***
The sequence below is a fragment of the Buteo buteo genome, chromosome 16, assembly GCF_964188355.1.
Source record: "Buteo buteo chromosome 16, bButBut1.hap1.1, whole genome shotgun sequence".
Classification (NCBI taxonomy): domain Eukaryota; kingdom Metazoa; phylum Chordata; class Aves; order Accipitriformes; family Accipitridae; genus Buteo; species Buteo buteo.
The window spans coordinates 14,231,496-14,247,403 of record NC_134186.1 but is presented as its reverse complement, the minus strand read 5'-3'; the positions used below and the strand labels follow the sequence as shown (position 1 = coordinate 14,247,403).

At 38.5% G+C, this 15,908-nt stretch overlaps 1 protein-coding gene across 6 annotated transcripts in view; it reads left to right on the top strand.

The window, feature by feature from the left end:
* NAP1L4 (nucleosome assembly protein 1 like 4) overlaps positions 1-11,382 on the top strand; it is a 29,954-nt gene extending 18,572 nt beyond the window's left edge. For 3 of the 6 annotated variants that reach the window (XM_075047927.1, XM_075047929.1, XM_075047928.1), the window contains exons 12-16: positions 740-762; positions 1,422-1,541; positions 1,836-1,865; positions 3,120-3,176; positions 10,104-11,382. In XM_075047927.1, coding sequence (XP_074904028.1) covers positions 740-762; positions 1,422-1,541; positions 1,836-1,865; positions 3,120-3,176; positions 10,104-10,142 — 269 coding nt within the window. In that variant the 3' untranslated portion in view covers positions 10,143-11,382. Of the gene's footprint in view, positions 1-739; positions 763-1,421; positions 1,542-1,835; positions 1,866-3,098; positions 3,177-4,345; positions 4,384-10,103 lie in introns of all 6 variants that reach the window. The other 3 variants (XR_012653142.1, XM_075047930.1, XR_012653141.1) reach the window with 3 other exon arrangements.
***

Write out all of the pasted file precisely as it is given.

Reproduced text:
The sequence below is a fragment of the Buteo buteo genome, chromosome 16, assembly GCF_964188355.1.
Source record: "Buteo buteo chromosome 16, bButBut1.hap1.1, whole genome shotgun sequence".
Classification (NCBI taxonomy): domain Eukaryota; kingdom Metazoa; phylum Chordata; class Aves; order Accipitriformes; family Accipitridae; genus Buteo; species Buteo buteo.
The window spans coordinates 14,231,496-14,247,403 of record NC_134186.1 but is presented as its reverse complement, the minus strand read 5'-3'; the positions used below and the strand labels follow the sequence as shown (position 1 = coordinate 14,247,403).

At 38.5% G+C, this 15,908-nt stretch overlaps 1 protein-coding gene across 6 annotated transcripts in view; it reads left to right on the top strand.

The window, feature by feature from the left end:
* NAP1L4 (nucleosome assembly protein 1 like 4) overlaps positions 1-11,382 on the top strand; it is a 29,954-nt gene extending 18,572 nt beyond the window's left edge. For 3 of the 6 annotated variants that reach the window (XM_075047927.1, XM_075047929.1, XM_075047928.1), the window contains exons 12-16: positions 740-762; positions 1,422-1,541; positions 1,836-1,865; positions 3,120-3,176; positions 10,104-11,382. In XM_075047927.1, coding sequence (XP_074904028.1) covers positions 740-762; positions 1,422-1,541; positions 1,836-1,865; positions 3,120-3,176; positions 10,104-10,142 — 269 coding nt within the window. In that variant the 3' untranslated portion in view covers positions 10,143-11,382. Of the gene's footprint in view, positions 1-739; positions 763-1,421; positions 1,542-1,835; positions 1,866-3,098; positions 3,177-4,345; positions 4,384-10,103 lie in introns of all 6 variants that reach the window. The other 3 variants (XR_012653142.1, XM_075047930.1, XR_012653141.1) reach the window with 3 other exon arrangements.